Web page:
This is a summary, written by members of the CITF Secretariat, of:

Yanling Liu, Patrick Budylowski, Shilan Dong, Zhijie Li, Sofiya Goroshko, Leslie Y. T. Leung, Eyal Grunebaum, Paolo Campisi, Evan J. Propst, Nikolas E. Wolter, James M. Rini, Amin Zia, Mario Ostrowski and Götz R. A. Ehrhardt.

SARS-CoV-2–Reactive Mucosal B Cells in the Upper Respiratory Tract of Uninfected Individuals. J Immunol October 4, 2021, ji2100606; DOI:

The results and/or conclusions contained in the research do not necessarily reflect the views of all CITF members.

CITF-funded researchers Drs. Götz Ehrhardt and Mario Ostrowski from the University of Toronto set out to determine whether their pediatric tissue samples from 2015-16 contained signs of immunity to SARS-CoV-2. They discovered immune cells and antibodies in the tonsils that could specifically recognize the virus’ spike protein. The study provides some helpful insights as to why children are better adept at clearing SARS-CoV-2 infection.

Key findings:

  • Pre-existing SARS-CoV-2 reactive B cells were found in pediatric tissue from tonsils dating back to 2015-16.
  • Antibodies secreted from these B cells could identify SARS-CoV-2 and to a lesser extent, SARS, and SARS-CoV-2 variants, but not seasonal coronaviruses.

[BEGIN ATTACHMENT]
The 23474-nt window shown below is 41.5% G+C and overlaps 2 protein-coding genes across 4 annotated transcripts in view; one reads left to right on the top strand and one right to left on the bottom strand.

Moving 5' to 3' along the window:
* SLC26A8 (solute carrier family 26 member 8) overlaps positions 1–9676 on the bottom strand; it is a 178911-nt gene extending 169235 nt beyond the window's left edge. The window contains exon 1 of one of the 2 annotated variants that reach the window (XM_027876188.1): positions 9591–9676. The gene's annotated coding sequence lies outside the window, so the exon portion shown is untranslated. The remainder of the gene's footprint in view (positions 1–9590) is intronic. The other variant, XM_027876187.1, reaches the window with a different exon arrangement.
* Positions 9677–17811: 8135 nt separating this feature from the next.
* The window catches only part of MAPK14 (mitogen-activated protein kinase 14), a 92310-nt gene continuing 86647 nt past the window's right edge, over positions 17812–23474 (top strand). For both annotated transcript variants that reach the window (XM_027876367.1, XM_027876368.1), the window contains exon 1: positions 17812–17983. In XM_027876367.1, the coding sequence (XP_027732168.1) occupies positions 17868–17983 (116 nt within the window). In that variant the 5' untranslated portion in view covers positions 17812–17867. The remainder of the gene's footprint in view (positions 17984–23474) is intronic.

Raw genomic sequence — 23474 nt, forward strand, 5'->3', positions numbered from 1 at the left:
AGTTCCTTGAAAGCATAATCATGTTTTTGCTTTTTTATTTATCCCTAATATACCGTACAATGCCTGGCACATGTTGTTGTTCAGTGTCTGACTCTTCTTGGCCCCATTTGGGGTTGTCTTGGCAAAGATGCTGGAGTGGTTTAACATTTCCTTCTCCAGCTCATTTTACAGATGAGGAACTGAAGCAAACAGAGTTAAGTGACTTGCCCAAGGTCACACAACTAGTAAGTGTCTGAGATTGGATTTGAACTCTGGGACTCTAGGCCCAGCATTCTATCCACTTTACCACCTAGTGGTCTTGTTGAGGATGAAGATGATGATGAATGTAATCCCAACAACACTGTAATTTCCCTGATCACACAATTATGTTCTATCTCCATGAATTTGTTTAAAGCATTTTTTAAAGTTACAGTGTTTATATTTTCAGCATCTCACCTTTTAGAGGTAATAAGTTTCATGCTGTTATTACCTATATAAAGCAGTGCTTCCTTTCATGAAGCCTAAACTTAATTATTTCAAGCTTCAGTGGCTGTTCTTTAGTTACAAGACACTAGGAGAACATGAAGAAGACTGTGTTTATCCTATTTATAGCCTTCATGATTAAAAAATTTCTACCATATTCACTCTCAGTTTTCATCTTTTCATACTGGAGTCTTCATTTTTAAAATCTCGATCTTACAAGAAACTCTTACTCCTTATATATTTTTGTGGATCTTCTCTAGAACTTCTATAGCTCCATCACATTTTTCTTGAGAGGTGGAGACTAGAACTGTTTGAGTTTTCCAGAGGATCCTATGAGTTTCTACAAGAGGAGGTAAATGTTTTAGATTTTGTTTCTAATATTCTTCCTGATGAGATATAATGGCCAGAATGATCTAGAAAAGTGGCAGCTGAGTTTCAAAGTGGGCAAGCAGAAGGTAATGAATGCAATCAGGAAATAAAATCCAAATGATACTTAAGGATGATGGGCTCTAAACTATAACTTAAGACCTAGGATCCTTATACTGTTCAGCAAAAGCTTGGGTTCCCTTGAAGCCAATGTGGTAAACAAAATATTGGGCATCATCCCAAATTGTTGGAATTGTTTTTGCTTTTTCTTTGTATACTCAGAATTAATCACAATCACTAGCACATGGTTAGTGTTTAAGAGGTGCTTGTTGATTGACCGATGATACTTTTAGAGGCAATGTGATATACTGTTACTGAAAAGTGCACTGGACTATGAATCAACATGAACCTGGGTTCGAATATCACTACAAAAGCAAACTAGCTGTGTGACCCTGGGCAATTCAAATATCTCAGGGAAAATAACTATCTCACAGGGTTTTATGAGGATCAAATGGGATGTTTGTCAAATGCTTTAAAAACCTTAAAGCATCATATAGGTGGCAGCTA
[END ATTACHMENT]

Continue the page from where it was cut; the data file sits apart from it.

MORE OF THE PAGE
• Pre-existing SARS-CoV-2 antibodies have the potential to neutralize the virus.

The researchers extracted B cells, a type of immune cell that secretes antibodies, from cryopreservedCryopreservation is a freezing method that ensures long-term storage of biological material. tonsillar tissue samples from children who had their tonsils removed between 2015 and 2016. Through a series of laboratory experiments, these B cells were introduced to the spike (S) protein of the SARS-CoV-2 virus and were found to recognize it. When isolating the antibodies that these B cells secrete, they found that they too, are responsive to the S protein. Some of these pre-existing SARS-CoV-2 reactive antibodies were also able to recognize the coronavirus that caused the SARS outbreak in 2002-3 (SARS-CoV-1), though none were able to recognize other circulating (and less pathogenic) coronaviruses. Furthermore, the antibodies could only faintly recognize the SARS-CoV-2 variants of concern Alpha and Beta.

What do these findings mean? In short, that the immune system works. The SARS-CoV-2 reactive antibodies in Dr. Ehrhardt’s study were also found to bind to communities of bacteria that naturally reside in our bodies (commensal microbiota). Interestingly, these pre-existing antibodies likely arose in response to a different pathogen and acquired the ability to recognize SARS-CoV-2 as a by-product of the response to the initial immune challenge. These pre-existing antibodies were therefore likely to have other jobs and do not necessarily mean that they have encountered SARS-CoV-2 before. Further, the presence of these SARS-CoV-2 responsive B cells and antibodies in pediatric tissue samples predating the pandemic may also help to explain why children are more adept at clearing SARS-CoV-2 infection without developing severe disease. These observations may constitute the object of future studies.